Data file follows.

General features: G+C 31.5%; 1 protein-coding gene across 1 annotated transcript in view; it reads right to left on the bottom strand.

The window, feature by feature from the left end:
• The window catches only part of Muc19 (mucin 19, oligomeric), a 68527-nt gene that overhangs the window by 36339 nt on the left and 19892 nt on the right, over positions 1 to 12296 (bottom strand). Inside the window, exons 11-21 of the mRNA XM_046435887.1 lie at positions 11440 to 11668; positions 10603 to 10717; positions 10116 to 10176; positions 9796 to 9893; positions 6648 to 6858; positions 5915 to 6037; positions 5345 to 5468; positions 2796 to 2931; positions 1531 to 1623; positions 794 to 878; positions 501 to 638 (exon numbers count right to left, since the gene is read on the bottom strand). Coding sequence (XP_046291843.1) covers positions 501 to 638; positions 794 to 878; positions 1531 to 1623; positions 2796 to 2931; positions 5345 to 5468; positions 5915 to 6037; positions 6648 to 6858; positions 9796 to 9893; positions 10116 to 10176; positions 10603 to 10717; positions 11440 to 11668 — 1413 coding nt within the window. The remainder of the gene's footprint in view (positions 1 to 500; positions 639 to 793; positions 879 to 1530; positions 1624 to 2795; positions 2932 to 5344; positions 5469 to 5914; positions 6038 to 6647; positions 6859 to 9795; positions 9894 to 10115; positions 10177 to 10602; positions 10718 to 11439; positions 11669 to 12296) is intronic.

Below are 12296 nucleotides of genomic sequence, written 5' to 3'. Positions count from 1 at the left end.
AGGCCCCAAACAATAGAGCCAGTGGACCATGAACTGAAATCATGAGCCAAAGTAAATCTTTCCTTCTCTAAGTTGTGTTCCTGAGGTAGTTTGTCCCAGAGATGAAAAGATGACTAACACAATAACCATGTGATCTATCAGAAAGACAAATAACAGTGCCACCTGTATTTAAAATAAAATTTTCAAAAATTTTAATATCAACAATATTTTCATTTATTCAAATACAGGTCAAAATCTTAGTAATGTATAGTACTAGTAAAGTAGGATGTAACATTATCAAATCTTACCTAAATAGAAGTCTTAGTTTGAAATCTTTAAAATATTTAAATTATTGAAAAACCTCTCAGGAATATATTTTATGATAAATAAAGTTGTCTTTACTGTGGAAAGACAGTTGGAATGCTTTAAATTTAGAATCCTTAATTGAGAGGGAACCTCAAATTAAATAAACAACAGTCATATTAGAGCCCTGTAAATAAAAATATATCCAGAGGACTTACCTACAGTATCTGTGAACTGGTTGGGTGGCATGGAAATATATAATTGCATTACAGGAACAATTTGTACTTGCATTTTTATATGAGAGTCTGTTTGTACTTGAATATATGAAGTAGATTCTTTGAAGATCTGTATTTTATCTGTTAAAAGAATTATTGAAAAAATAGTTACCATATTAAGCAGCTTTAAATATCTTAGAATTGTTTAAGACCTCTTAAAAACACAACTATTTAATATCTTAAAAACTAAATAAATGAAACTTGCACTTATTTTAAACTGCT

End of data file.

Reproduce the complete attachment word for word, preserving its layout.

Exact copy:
General features: G+C 31.5%; 1 protein-coding gene across 1 annotated transcript in view; it reads right to left on the bottom strand.

The window, feature by feature from the left end:
• The window catches only part of Muc19 (mucin 19, oligomeric), a 68527-nt gene that overhangs the window by 36339 nt on the left and 19892 nt on the right, over positions 1 to 12296 (bottom strand). Inside the window, exons 11-21 of the mRNA XM_046435887.1 lie at positions 11440 to 11668; positions 10603 to 10717; positions 10116 to 10176; positions 9796 to 9893; positions 6648 to 6858; positions 5915 to 6037; positions 5345 to 5468; positions 2796 to 2931; positions 1531 to 1623; positions 794 to 878; positions 501 to 638 (exon numbers count right to left, since the gene is read on the bottom strand). Coding sequence (XP_046291843.1) covers positions 501 to 638; positions 794 to 878; positions 1531 to 1623; positions 2796 to 2931; positions 5345 to 5468; positions 5915 to 6037; positions 6648 to 6858; positions 9796 to 9893; positions 10116 to 10176; positions 10603 to 10717; positions 11440 to 11668 — 1413 coding nt within the window. The remainder of the gene's footprint in view (positions 1 to 500; positions 639 to 793; positions 879 to 1530; positions 1624 to 2795; positions 2932 to 5344; positions 5469 to 5914; positions 6038 to 6647; positions 6859 to 9795; positions 9894 to 10115; positions 10177 to 10602; positions 10718 to 11439; positions 11669 to 12296) is intronic.

Below are 12296 nucleotides of genomic sequence, written 5' to 3'. Positions count from 1 at the left end.
AGGCCCCAAACAATAGAGCCAGTGGACCATGAACTGAAATCATGAGCCAAAGTAAATCTTTCCTTCTCTAAGTTGTGTTCCTGAGGTAGTTTGTCCCAGAGATGAAAAGATGACTAACACAATAACCATGTGATCTATCAGAAAGACAAATAACAGTGCCACCTGTATTTAAAATAAAATTTTCAAAAATTTTAATATCAACAATATTTTCATTTATTCAAATACAGGTCAAAATCTTAGTAATGTATAGTACTAGTAAAGTAGGATGTAACATTATCAAATCTTACCTAAATAGAAGTCTTAGTTTGAAATCTTTAAAATATTTAAATTATTGAAAAACCTCTCAGGAATATATTTTATGATAAATAAAGTTGTCTTTACTGTGGAAAGACAGTTGGAATGCTTTAAATTTAGAATCCTTAATTGAGAGGGAACCTCAAATTAAATAAACAACAGTCATATTAGAGCCCTGTAAATAAAAATATATCCAGAGGACTTACCTACAGTATCTGTGAACTGGTTGGGTGGCATGGAAATATATAATTGCATTACAGGAACAATTTGTACTTGCATTTTTATATGAGAGTCTGTTTGTACTTGAATATATGAAGTAGATTCTTTGAAGATCTGTATTTTATCTGTTAAAAGAATTATTGAAAAAATAGTTACCATATTAAGCAGCTTTAAATATCTTAGAATTGTTTAAGACCTCTTAAAAACACAACTATTTAATATCTTAAAAACTAAATAAATGAAACTTGCACTTATTTTAAACTGCT